IT would be easy to leaf (or click) through The Oklahoman, pause for a minute at the sad stories of children and then move on. In fact, that's what happens every day.
But when we looked more closely, just in the past several days, here's what we found:
Last Saturday, The Associated Press detailed the horrific story of nine children removed from their home amid allegations of sexual abuse and educational neglect and that the children were living in unsanitary and unsafe conditions.
Sunday, we learned about Jake Hedger, who died at just 9 months old. Officials ruled his death a homicide; the father said a doctor compared the boy's head injury to “breaking up a bag of ice.” Edmond police haven't caught Jake's killer and haven't been particularly open about the case, including whether they're focusing on the parents or the boy's baby sitter.
Also Sunday, Midwest City police warned that the death of a 13-year-old boy two days earlier may have happened as the boy tried inhaling refrigerant from a neighbor's air conditioning unit. The boy's father said his son was as an athlete who wasn't a “druggie,” and urged parents to talk to their children about the risk of inhaling refrigerant and other substances.
Tuesday brought news that a 14-year-old girl told police a man raped her after she fell asleep at the house she was visiting.
Wednesday's front-page news was about a teacher — yes, a teacher — who resigned amid allegations she had some of her third-grade students to her home where she had them dress up in provocative underclothes and took their pictures and video as they performed a cheer dance.
Other stories published that day: A woman sentenced to prison for keeping her 5-year-old daughter in a closet and a grandfather accused of causing his 2-year-old grandson's death. At 19 pounds, the 5-year-old girl weighed less when a social worker discovered her than she did as a toddler and showed signs of physical abuse. In the other case, the grandfather is accused of injuring his grandson after the boy vomited in bed.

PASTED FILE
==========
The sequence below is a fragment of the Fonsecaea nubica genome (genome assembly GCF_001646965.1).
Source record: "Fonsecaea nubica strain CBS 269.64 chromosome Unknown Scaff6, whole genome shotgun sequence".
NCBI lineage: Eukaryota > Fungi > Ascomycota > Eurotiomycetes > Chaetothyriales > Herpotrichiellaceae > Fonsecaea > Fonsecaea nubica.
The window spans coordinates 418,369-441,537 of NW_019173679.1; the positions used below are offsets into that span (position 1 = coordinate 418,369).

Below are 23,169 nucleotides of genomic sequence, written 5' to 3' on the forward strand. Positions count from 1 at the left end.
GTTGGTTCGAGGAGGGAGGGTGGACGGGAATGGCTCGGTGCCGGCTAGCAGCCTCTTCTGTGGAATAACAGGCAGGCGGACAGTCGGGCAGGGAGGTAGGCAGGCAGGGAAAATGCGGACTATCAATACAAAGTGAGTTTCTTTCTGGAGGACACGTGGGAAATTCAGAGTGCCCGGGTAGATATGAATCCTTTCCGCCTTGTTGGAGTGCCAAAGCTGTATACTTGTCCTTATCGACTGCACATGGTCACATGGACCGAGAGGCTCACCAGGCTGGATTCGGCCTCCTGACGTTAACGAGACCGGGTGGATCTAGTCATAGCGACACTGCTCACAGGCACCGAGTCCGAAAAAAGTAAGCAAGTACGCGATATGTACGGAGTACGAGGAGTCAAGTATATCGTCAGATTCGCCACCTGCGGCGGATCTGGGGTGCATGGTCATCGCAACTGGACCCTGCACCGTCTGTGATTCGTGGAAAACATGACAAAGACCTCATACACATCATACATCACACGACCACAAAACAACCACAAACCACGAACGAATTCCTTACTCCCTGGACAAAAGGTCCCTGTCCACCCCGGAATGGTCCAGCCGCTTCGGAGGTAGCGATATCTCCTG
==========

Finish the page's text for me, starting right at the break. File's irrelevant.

We could go on, but the reality is all too clear: The number of Oklahoma kids in harm's way is too high. Truth is we already knew it. Statistics on annual child welfare reports bear that out. But the children's lives detailed in our news pages on a regular basis aren't just statistics. They are real children whose lives were cut short or forever changed because those charged with protecting them didn't.
These stories don't have happy endings. Plenty of Oklahoma's children do, but what of those who don't? Their lives shouldn't be this hard.
There's no easy fix. But neither should any of us just pass these articles by with a sigh as another tragedy that happened to someone else and must be endured.
We have said before that Oklahoma — its people and its policymakers — has no more important work than protecting our children. That message can't be shared too often.